• “IF @@TRANCOUNT > 0 ROLLBACK TRANSACTION;” @@TRANCOUNT is a system variable that keeps count of open transactions. We have included it to avoid executing the rollback command when we do not have any open transactions. @@TRANCOUNT is incremented by one (1) when a transaction is opened and decremented by 1 when ROLLBACK TRANSACTION is executed.
  • “ERROR_keyword” is used to access detailed error information. Returning the error information as shown above helps developers know when went wrong when troubleshooting.
Note: we have hard coded the invoice amount for simplicity’s sake. In a real application, we would compute the invoice amount based on the quantities in order details table (filtered using the order id) and product prices from products table. Let’s suppose an invalid order id has been passed as a parameter. This would violate the foreign key constraint in the invoice table. The following code executes our upProductsOrderDeliveredCreateInvoice stored procedure. [sql] EXEC      [dbo].[upProductsOrderDeliveredCreateInvoice] @order_id = 5 [/sql] Since our database does not have any order with id 5, our stored procedure will return the following value. advance_sp_transaction_processing

Grant permissions on stored procedure

This section assumes you have already created a user in SQL server (external payments) with read only access to the orders database. (ask the comments section if you need help in creating the users in SQL and how to map them to the database) Right click on the stored procedure and select properties stored_procedure_set_permissionSelect the permissions tab stored_procedure_set_permission_tab Enter the name of the user id that you want to grant access permission stored_procedure_set_permission_select_user Select the user then click on OK button Grant execute stored procedure right only as shown below stored_procedure_set_permission_rights Click on OK button Repeat the above process for upExternalPaymentsVerifyCustomerId Login into SQL server management studio using external_payments user id You should be able to see the following two stored procedures only locked stored_procedure_set_permission_execute_only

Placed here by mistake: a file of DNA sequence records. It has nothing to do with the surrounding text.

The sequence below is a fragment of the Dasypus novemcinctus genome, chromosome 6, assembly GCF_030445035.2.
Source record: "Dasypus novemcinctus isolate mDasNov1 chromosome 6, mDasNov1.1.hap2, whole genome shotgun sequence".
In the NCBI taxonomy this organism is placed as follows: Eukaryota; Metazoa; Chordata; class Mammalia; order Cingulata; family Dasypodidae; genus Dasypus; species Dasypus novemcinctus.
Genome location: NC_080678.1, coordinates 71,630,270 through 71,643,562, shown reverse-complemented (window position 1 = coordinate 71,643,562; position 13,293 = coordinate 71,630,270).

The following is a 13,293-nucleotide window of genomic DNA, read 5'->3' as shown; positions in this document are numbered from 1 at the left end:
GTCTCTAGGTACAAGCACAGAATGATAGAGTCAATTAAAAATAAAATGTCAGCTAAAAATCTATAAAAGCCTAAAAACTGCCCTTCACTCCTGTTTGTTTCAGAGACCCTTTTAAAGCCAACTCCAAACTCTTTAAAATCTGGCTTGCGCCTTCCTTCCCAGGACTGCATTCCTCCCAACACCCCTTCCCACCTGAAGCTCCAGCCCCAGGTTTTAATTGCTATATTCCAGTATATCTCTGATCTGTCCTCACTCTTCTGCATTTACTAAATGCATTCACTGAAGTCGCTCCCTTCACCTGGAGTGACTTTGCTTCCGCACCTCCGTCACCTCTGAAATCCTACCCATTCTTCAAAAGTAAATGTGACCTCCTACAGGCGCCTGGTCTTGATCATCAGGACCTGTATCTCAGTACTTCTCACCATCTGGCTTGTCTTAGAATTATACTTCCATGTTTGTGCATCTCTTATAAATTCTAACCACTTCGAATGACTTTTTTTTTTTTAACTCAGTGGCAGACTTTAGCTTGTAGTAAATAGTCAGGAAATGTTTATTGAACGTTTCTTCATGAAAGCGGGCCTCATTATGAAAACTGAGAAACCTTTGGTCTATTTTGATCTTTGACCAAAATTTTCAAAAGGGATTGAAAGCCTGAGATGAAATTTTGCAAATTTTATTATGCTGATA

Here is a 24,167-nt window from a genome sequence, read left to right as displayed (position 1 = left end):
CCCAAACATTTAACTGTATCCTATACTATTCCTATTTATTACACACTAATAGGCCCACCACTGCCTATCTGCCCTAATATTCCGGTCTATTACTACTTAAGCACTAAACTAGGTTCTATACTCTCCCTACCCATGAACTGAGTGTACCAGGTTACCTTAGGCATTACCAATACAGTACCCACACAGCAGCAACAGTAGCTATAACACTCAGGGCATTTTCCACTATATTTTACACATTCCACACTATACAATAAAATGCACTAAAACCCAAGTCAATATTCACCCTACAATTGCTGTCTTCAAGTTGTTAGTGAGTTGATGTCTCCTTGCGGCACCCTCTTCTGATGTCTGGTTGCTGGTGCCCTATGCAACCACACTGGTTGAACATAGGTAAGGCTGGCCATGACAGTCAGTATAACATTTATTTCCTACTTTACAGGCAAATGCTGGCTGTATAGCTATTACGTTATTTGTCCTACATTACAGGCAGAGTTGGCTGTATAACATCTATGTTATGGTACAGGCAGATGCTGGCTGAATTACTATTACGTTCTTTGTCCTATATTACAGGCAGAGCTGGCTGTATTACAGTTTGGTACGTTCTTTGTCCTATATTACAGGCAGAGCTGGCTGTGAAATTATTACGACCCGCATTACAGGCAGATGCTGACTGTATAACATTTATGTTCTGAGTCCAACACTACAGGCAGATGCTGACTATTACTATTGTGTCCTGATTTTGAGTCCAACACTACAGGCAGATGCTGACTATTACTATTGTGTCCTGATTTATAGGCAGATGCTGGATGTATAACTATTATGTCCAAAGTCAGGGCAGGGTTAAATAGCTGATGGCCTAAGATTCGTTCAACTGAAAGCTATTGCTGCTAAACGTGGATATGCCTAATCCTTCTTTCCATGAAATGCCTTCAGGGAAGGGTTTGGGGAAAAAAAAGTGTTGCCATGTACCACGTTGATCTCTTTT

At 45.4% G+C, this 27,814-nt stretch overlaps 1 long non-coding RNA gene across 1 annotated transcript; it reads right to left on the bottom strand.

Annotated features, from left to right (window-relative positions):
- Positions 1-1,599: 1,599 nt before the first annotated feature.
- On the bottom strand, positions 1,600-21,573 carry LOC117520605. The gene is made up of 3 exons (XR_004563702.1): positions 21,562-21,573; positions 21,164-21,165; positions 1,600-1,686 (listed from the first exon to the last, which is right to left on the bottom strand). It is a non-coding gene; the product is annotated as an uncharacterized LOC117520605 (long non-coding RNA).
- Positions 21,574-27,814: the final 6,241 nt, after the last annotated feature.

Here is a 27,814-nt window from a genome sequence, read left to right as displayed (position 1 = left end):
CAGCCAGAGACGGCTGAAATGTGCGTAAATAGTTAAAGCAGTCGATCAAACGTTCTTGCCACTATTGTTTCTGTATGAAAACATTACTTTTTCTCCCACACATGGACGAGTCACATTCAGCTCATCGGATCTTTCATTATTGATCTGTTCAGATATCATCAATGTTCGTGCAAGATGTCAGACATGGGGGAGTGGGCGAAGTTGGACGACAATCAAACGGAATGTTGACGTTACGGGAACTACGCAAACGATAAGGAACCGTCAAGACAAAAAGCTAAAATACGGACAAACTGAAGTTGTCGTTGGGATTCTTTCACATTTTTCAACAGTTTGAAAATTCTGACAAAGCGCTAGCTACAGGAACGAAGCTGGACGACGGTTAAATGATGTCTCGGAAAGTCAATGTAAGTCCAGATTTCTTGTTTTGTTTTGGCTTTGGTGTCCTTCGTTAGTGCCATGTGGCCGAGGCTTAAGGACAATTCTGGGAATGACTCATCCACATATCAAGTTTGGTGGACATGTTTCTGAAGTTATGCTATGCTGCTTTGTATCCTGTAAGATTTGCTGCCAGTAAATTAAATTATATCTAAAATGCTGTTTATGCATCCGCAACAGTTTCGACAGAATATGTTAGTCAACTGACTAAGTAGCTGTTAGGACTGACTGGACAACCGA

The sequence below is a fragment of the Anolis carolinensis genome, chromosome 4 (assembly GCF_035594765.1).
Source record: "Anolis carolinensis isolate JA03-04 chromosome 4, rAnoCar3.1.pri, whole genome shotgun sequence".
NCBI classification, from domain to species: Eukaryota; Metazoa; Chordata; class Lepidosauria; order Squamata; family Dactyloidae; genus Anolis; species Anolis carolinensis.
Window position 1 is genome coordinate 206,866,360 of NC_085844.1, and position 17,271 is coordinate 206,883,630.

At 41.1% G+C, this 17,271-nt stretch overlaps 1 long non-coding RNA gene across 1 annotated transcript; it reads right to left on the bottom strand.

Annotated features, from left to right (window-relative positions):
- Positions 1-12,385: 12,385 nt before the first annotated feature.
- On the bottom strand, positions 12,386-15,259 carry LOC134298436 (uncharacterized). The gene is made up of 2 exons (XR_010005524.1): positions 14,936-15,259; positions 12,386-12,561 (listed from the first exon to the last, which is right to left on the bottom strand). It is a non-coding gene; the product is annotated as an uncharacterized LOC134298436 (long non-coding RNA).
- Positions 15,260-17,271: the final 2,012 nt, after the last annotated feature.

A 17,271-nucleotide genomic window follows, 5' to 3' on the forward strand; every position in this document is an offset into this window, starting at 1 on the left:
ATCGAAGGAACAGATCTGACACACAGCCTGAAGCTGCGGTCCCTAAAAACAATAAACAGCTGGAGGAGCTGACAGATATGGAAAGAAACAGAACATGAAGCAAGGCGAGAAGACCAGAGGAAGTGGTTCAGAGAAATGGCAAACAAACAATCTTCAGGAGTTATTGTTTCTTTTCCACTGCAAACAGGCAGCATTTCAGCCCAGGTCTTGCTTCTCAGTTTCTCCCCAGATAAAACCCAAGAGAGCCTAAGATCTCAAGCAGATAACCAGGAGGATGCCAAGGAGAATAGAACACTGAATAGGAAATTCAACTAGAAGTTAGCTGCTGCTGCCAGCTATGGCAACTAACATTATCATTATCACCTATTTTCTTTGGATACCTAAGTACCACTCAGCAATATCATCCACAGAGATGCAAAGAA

As you can see from the above examples, SQL stored procedures if used properly and when it’s appropriate to use them can turn you into a black belt database design/developer. You can do so much more with optional parameters, maintain data integrity with transaction processing, sweeten the developer’s lives when debugging with error messages display, and restrict access to the database and what other third party developers can see and do with your database.